8. The Staten Island Ferry, New York, New York. Still perhaps the best free journey you can take and one that traps you into nostalgia, Americana, and twentieth centurt history liek arguably no other journey can.  I can still remember the awe as it pushed out from underneath the now gone twin towers of the former World trade Centre and the skyscrapers of Manhattan loomed up stark above me.  Unlike for many people, New York is not one of my favourite cities in the world, but this boat and it’s location push buttons I can’t explain, to the point that it’s always the number one recommendation I give when asked about New York.  A friend’s wife (who is a notable cynic anyway) said to me…”I don’t get it…it’s just a boat”, seemingly managing to avoid noticing it’s path out of Manhattan, and then past Ellis Island and Liberty.  Many years ago I was lucky to be skipjacked around the harbour from Newport Yacht Club on an eighteen-foot yacht, getting as close as possible to the statue, and loving every minute of it, but there’s something almost primal about being on that ferry as it sails past her, and especially on the way back from Staten Island as you see her proud in the water as many, many saw her as they arrived here for the first time a century and more ago. And it’s FREE for ****’s sake!!!!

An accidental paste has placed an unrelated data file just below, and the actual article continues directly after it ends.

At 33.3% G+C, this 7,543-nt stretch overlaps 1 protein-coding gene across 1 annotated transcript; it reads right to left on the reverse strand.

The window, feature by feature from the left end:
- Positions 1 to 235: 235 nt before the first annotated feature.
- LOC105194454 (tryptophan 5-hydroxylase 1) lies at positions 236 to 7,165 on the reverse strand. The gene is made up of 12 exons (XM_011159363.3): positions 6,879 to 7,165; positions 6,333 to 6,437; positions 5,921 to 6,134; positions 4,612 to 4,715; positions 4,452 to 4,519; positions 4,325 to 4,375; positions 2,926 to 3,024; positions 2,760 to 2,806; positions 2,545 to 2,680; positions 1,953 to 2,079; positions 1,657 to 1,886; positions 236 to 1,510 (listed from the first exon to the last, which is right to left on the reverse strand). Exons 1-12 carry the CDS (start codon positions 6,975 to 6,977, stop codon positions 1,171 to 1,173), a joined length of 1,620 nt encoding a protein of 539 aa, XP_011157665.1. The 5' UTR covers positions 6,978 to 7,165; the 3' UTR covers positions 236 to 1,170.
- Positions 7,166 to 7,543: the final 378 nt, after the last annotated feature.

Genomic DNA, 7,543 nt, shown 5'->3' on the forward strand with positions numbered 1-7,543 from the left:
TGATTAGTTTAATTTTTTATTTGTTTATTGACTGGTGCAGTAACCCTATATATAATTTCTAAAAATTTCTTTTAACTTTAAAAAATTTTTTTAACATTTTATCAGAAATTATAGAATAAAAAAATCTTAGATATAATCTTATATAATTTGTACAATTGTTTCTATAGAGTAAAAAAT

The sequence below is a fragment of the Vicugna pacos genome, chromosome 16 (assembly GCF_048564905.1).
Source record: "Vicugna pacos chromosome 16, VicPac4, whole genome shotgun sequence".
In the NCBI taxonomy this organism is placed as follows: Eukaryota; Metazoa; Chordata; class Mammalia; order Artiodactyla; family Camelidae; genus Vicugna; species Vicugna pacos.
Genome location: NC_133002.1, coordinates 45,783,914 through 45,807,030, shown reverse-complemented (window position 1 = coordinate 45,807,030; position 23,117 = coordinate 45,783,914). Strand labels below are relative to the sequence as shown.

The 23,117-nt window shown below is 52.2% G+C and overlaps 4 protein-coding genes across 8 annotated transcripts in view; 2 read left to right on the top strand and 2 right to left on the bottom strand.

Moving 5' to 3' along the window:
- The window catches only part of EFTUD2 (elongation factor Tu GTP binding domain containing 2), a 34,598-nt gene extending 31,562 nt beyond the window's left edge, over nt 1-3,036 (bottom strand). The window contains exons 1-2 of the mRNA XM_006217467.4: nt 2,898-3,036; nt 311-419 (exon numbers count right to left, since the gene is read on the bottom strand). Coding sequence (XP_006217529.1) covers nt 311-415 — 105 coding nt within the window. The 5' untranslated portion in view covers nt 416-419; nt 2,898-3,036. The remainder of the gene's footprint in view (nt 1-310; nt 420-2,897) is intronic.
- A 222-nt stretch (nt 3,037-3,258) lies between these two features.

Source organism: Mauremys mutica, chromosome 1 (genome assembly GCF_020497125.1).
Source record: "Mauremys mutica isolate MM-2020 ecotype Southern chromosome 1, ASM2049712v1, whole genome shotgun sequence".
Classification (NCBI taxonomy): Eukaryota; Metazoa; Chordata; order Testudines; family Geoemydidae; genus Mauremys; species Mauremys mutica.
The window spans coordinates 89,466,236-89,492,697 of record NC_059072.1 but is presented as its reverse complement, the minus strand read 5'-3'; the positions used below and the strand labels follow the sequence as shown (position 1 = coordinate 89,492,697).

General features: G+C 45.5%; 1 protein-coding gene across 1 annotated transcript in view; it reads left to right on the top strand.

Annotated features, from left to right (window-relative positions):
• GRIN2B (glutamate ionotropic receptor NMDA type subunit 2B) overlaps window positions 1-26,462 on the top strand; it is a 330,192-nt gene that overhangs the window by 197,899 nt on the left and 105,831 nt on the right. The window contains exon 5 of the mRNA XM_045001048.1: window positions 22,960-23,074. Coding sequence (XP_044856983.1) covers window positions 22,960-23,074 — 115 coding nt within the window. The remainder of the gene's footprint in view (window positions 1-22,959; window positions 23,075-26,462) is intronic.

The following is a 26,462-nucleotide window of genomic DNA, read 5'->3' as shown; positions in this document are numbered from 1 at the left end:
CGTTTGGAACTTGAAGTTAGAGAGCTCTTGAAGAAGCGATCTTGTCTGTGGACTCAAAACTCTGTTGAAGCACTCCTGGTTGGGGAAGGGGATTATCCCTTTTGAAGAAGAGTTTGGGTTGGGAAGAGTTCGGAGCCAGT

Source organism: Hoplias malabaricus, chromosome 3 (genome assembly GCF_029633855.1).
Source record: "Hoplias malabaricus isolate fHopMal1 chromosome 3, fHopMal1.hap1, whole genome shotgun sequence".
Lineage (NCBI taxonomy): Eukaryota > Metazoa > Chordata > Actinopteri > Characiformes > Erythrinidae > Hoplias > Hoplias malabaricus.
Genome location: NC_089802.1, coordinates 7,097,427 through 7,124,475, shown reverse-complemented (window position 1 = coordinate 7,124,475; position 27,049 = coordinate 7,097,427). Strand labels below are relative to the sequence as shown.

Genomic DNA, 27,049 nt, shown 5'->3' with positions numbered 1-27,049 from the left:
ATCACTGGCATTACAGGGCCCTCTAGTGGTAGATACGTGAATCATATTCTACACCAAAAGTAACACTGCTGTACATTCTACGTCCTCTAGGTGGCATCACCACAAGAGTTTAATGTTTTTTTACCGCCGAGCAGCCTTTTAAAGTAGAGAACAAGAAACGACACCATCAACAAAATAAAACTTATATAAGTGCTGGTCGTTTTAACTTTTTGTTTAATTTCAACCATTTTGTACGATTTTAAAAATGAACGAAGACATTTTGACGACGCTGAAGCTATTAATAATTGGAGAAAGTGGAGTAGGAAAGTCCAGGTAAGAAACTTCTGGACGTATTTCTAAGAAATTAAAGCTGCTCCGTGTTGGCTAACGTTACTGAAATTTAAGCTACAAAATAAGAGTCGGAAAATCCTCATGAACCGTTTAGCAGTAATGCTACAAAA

9. A Tuk-Tuk Through Mumbai. Almost impossible now, as these litle vehicles are being more and more restricted from the roads of modern Mumbai, but I remember the first time I was in this beautiful metropolis and I hired one for a few hours whilst killing a day before I flew out.  The put-put noise of the tiny engine is still easy to recall, but most of all I remember how close it took you to the sights, sounds and smells of the City.  In the days when you could still get a tuk-tuk South of Bandra Creek, you could zig-zag through the maze of streets around the beautiful old-stone university and even stop off to watch cricket in Cafe Mondegar while the driver waits outside and pointlessly wipes the city from his plastic windshield.  There’s so mucn to Mumbai, and you are only ever minutes from both ends of the wealth spectrum, as millionaires race past you in their supercars, and you didn’t notice the child’s begging hand come through the window.  But in those days when the tuk-tuks could move all over the city like roaches across the tiled cafe floors, it really was the only way to travel.